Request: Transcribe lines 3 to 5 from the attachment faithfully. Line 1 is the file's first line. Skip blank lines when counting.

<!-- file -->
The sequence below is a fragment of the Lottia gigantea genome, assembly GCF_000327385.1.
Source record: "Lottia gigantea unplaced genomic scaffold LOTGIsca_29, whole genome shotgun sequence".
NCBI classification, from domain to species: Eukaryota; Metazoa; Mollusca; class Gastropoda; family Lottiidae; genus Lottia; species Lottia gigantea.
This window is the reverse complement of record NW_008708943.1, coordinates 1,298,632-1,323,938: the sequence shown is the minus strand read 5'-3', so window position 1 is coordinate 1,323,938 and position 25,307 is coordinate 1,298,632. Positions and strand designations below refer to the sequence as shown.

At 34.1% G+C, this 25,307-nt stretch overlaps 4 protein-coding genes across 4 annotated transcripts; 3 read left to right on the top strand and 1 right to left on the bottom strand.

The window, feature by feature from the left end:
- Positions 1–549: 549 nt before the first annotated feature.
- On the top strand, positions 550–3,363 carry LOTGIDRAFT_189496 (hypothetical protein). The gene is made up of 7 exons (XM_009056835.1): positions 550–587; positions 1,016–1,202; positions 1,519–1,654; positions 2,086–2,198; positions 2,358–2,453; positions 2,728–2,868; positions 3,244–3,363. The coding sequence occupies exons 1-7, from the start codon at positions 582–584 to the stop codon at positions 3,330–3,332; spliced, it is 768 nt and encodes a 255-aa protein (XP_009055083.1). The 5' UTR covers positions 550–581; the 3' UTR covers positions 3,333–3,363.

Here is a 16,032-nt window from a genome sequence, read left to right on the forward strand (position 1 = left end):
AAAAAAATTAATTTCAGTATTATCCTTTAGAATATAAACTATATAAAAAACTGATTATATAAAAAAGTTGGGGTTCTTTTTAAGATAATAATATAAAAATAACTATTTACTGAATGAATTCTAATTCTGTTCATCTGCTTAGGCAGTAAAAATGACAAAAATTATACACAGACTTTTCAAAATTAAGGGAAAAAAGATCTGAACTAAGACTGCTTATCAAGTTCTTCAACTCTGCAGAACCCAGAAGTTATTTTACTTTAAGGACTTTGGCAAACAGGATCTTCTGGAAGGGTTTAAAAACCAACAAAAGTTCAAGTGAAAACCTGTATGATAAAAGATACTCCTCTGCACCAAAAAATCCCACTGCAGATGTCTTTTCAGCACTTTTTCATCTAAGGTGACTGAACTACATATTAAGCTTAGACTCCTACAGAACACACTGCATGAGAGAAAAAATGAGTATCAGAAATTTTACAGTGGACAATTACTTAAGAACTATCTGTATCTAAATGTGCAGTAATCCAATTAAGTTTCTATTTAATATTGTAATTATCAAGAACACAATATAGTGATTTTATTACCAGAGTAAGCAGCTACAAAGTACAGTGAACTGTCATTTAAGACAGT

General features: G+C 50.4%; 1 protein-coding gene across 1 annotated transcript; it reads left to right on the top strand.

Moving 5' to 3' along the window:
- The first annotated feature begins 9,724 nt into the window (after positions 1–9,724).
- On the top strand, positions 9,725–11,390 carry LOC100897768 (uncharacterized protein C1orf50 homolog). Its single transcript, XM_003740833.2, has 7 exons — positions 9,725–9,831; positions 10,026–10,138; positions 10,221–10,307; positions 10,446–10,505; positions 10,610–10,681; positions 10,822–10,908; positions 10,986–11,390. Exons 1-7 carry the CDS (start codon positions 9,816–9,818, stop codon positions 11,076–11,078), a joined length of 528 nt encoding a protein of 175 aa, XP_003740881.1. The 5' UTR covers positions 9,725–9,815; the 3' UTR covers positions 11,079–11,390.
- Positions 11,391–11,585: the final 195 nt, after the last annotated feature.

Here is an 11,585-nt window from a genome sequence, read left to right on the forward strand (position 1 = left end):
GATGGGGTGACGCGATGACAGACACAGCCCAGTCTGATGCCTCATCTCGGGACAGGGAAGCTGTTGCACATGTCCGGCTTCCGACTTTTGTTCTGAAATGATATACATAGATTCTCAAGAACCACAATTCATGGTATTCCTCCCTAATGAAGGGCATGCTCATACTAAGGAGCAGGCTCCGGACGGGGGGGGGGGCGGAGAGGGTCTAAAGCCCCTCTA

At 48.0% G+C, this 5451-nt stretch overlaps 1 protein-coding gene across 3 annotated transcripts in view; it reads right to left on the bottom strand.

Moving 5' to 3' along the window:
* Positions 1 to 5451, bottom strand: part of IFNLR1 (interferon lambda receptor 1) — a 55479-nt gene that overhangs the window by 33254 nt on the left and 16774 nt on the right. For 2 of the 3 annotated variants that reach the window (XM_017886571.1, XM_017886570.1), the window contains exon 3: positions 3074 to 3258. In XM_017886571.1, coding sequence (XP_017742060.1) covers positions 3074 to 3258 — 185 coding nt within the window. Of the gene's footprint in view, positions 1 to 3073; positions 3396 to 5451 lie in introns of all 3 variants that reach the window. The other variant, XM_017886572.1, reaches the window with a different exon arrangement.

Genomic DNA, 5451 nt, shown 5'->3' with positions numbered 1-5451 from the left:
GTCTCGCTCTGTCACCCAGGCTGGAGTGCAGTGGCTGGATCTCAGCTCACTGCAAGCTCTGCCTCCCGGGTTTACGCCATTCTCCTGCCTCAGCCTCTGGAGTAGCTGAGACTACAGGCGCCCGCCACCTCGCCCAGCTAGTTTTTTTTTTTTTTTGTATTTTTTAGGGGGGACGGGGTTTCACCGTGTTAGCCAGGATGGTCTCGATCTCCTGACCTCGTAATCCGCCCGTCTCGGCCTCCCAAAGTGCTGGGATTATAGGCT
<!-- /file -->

NCBI classification, from domain to species: Eukaryota; Metazoa; Mollusca; class Gastropoda; family Lottiidae; genus Lottia; species Lottia gigantea.
This window is the reverse complement of record NW_008708943.1, coordinates 1,298,632-1,323,938: the sequence shown is the minus strand read 5'-3', so window position 1 is coordinate 1,323,938 and position 25,307 is coordinate 1,298,632. Positions and strand designations below refer to the sequence as shown.

At 34.1% G+C, this 25,307-nt stretch overlaps 4 protein-coding genes across 4 annotated transcripts; 3 read left to right on the top strand and 1 right to left on the bottom strand.